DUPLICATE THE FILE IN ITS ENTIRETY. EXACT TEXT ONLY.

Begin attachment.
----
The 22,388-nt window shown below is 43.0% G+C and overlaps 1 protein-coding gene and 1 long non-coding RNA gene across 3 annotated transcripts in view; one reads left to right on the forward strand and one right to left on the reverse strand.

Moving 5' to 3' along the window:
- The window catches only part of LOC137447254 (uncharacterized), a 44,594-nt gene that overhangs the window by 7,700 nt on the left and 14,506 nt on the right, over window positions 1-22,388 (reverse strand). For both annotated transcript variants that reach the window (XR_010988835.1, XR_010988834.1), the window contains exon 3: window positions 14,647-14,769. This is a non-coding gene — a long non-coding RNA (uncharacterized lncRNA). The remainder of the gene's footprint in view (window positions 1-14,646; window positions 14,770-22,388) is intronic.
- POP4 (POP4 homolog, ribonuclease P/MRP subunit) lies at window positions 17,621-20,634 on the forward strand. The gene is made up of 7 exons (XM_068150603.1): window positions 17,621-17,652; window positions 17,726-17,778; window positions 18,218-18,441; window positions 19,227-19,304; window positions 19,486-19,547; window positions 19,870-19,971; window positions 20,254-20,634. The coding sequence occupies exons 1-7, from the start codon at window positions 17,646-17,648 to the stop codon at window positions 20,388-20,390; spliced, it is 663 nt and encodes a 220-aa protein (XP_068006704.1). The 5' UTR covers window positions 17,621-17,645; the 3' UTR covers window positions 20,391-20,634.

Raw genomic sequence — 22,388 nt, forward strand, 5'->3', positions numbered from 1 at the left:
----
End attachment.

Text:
The 22,388-nt window shown below is 43.0% G+C and overlaps 1 protein-coding gene and 1 long non-coding RNA gene across 3 annotated transcripts in view; one reads left to right on the forward strand and one right to left on the reverse strand.

Moving 5' to 3' along the window:
- The window catches only part of LOC137447254 (uncharacterized), a 44,594-nt gene that overhangs the window by 7,700 nt on the left and 14,506 nt on the right, over window positions 1-22,388 (reverse strand). For both annotated transcript variants that reach the window (XR_010988835.1, XR_010988834.1), the window contains exon 3: window positions 14,647-14,769. This is a non-coding gene — a long non-coding RNA (uncharacterized lncRNA). The remainder of the gene's footprint in view (window positions 1-14,646; window positions 14,770-22,388) is intronic.
- POP4 (POP4 homolog, ribonuclease P/MRP subunit) lies at window positions 17,621-20,634 on the forward strand. The gene is made up of 7 exons (XM_068150603.1): window positions 17,621-17,652; window positions 17,726-17,778; window positions 18,218-18,441; window positions 19,227-19,304; window positions 19,486-19,547; window positions 19,870-19,971; window positions 20,254-20,634. The coding sequence occupies exons 1-7, from the start codon at window positions 17,646-17,648 to the stop codon at window positions 20,388-20,390; spliced, it is 663 nt and encodes a 220-aa protein (XP_068006704.1). The 5' UTR covers window positions 17,621-17,645; the 3' UTR covers window positions 20,391-20,634.

Raw genomic sequence — 22,388 nt, forward strand, 5'->3', positions numbered from 1 at the left: